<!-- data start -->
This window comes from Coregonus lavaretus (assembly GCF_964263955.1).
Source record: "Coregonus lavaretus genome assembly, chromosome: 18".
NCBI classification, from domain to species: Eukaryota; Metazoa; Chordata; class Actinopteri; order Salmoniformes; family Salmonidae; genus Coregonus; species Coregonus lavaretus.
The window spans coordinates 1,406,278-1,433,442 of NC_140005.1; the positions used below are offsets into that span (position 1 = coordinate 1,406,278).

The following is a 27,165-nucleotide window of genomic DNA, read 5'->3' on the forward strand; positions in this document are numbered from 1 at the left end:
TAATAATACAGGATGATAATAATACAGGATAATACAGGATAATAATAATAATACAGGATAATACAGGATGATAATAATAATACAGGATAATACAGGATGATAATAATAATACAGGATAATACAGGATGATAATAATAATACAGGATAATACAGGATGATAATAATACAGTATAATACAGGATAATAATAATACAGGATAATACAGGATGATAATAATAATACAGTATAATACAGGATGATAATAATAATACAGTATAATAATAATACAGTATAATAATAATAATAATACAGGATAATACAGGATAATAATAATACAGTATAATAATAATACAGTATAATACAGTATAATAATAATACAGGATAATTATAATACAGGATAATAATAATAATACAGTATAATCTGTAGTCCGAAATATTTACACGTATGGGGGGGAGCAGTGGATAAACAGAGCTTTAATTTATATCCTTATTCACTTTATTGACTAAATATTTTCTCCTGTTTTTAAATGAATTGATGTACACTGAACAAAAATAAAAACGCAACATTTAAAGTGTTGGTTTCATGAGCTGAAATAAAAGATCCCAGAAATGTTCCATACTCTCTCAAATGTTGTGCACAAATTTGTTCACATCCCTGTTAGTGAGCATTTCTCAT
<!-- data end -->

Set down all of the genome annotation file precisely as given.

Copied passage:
This window comes from Coregonus lavaretus (assembly GCF_964263955.1).
Source record: "Coregonus lavaretus genome assembly, chromosome: 18".
NCBI classification, from domain to species: Eukaryota; Metazoa; Chordata; class Actinopteri; order Salmoniformes; family Salmonidae; genus Coregonus; species Coregonus lavaretus.
The window spans coordinates 1,406,278-1,433,442 of NC_140005.1; the positions used below are offsets into that span (position 1 = coordinate 1,406,278).

The following is a 27,165-nucleotide window of genomic DNA, read 5'->3' on the forward strand; positions in this document are numbered from 1 at the left end:
TAATAATACAGGATGATAATAATACAGGATAATACAGGATAATAATAATAATACAGGATAATACAGGATGATAATAATAATACAGGATAATACAGGATGATAATAATAATACAGGATAATACAGGATGATAATAATAATACAGGATAATACAGGATGATAATAATACAGTATAATACAGGATAATAATAATACAGGATAATACAGGATGATAATAATAATACAGTATAATACAGGATGATAATAATAATACAGTATAATAATAATACAGTATAATAATAATAATAATACAGGATAATACAGGATAATAATAATACAGTATAATAATAATACAGTATAATACAGTATAATAATAATACAGGATAATTATAATACAGGATAATAATAATAATACAGTATAATCTGTAGTCCGAAATATTTACACGTATGGGGGGGAGCAGTGGATAAACAGAGCTTTAATTTATATCCTTATTCACTTTATTGACTAAATATTTTCTCCTGTTTTTAAATGAATTGATGTACACTGAACAAAAATAAAAACGCAACATTTAAAGTGTTGGTTTCATGAGCTGAAATAAAAGATCCCAGAAATGTTCCATACTCTCTCAAATGTTGTGCACAAATTTGTTCACATCCCTGTTAGTGAGCATTTCTCAT